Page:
“That path leads to your doom,” the Hungry Thief told him. “ It runs to a narrow cliff, where even mountain goats cannot hold their footing. You stupid fool. You’ll be looking down a sheer rock face, with nowhere to go and nothing to do but pee in your pants and wait for a stiff wind to sweep you into the gorge.”
He hesitated. What would the warrior do? he asked himself. She’d go, he answered. So he went.
The path was narrow and he had to be careful. In places the earth and rock gave way, but he held on to some roots that hung like ropes from the earthen wall and managed to make progress. He reached a small outcropping and the path ended.
He looked around frantically and saw his only answer. About fifteen feet below, a small outcropping, perhaps five feet wide, emerged from the rock face. It was covered in green plants and dark earth. From that tiny outcropping ran another narrow path that turned a corner. He couldn’t see where it led, but it seemed like the only viable choice.
Beyond the tiny ledge, the drop was perhaps a hundred feet, maybe more. Far below, the tops of tall trees stood like sentinels, well below the outcropping.
Inside his head, a voice spoke to him. “You’ll have to jump,” the voice told him. He looked down at the ledge again and saw that the plants and soil might provide a soft landing. But if he jumped too far out and missed the tiny cliff, he would go over the edge.
“I’ve never made a jump like that in my life,” he said to no one in particular. “What if I miss it and fall? I could get killed?”
Suddenly, the Hungry Thief was in his ear. “The fall will kill you,” the Thief said. “I told you about this place before you took up this path. Welcome to the bitter end, you fool.”
“You can make it,” a voice from deep inside told him.
“I’ve never made such a jump,” he said again.
He closed his eyes and said a silent prayer to Whomever might be out there in the ether. Then he looked down and jumped.
He was suddenly aware that he was falling much faster than he had anticipated. He hit the outcropping, bounced, and lost control of his body. In an instant, he saw himself go over the edge and fall into the abyss. He went into shock.
In the netherworld in which he fell, strange events occurred. He felt hands and arms reaching out from the blurry boundaries of his awareness. The hands and arms caught him and let him go and then caught him again. He fell, was caught, fell again, and was caught, and then fell some more. Strange voices could he heard; soft incantations were being recited. He could hear low voices singing in the background as he passed through what seemed like a long, dark dream.
The next thing he knew, he was waking up on the rocky ground near a river. He got to his feet and realized that he was whole. Not only had he survived the fall, but he was very much intact. He dusted himself off. He looked up at the rock face and tried to see the outcropping from which he had jumped. No such cliff could be seen, nor could he see the smaller precipice from which he had fallen. Perhaps it was hidden by the tall trees that stood between him and the rock-faced cliff.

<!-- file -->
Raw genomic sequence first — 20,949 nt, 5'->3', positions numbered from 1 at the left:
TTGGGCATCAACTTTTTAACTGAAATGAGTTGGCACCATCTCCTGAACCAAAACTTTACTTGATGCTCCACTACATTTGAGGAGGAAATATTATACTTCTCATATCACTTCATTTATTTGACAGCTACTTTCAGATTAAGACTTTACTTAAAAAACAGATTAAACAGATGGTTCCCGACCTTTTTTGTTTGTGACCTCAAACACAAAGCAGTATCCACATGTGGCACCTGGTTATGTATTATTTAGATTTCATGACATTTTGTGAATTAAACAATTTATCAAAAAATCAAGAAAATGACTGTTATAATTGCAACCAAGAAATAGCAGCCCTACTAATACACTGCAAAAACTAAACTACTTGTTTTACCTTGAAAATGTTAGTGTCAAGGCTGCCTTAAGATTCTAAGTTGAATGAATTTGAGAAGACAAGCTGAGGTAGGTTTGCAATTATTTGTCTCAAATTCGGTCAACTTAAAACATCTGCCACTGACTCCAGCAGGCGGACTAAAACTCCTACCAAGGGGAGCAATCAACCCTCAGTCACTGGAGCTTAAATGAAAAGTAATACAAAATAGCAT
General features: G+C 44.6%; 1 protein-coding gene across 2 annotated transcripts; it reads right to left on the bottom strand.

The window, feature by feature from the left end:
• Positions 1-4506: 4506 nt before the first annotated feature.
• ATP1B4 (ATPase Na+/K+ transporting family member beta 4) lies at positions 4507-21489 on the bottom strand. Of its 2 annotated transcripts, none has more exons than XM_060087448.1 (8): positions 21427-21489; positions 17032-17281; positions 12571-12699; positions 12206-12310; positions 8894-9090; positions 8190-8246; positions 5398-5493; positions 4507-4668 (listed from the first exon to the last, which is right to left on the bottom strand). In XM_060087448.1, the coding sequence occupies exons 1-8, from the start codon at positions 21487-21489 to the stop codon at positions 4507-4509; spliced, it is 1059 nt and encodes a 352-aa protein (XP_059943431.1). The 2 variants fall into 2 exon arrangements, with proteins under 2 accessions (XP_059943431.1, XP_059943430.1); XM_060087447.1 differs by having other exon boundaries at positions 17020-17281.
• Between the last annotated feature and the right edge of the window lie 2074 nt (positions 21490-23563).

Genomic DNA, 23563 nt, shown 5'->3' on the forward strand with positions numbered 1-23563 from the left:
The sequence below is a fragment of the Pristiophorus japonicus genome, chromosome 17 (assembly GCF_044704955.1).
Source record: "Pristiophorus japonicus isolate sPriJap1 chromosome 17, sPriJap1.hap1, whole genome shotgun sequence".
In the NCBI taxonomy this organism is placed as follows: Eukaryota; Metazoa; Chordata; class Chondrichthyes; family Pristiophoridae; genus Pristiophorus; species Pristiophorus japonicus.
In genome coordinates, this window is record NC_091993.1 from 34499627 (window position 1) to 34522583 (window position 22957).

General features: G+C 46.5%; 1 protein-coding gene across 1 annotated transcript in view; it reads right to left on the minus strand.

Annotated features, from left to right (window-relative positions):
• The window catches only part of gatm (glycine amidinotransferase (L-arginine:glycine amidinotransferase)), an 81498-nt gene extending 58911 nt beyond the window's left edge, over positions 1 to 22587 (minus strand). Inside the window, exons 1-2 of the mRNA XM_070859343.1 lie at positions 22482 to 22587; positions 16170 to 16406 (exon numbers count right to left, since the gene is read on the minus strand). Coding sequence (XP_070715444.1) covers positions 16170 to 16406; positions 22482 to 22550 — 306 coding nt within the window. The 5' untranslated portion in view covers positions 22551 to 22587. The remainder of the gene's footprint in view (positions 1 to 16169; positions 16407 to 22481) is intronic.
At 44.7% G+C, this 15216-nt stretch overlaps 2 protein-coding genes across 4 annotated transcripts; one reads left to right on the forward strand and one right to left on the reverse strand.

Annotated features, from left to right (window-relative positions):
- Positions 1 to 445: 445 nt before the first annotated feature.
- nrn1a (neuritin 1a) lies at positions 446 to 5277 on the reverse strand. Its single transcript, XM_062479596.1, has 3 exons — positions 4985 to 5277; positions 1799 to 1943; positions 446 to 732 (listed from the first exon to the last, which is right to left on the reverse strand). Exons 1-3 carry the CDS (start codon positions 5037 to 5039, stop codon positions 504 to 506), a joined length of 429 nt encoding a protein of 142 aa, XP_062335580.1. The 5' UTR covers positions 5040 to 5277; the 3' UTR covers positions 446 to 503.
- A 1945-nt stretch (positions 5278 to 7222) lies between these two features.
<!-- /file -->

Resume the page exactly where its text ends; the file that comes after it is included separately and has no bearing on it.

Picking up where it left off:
Right before him, the river raged. White water and dark waves raced relentlessly with a powerful force. “I won’t be able to wade across,” he told himself. “There must be another way.”
He sat down on the small white rocks of the river bank and rested. “Which way should I go, left or right?” he asked himself. In the silence, he listened to the river and felt its power. Birds sang. Animals rustled in the leaves and pine needles nearby. The sun was warm and the river bank dry. But soon he was focused entirely on the peace of his inner world. A few moments later, he felt a warm glow in his heart and his entire body knew which way to walk – to the right and upstream, he told himself.
Along the way, he saw a patch of blueberry bushes waving in the breeze. He ate to his heart’s content and resumed his walk. He went on for a couple of miles, it seemed. Every so often, the Hungry Thief made the journey with him. “What are you looking for, you fool? There’s nothing up here. You should have gone the other way.”
Just when he began to doubt that he had made the right choice, he saw a bridge. In the middle of the bridge, an old man stood and waved to him.
“Yes, yes, yes,” the old man was saying. “Come on, come on.”
Roger arrived at the foot of the bridge and looked closely at the man. But for the absence of waders, he was dressed like an old fly fisherman.
“That was quite a fall you took, young man,” he said to Roger. “But I see you’re fine. So come on, we’ve been waiting for you.”
When Roger got halfway across the bridge, the old man shook his hand and smiled at him with a love that warmed Roger’s heart. “Congratulations,” the old man said. “You found the way.”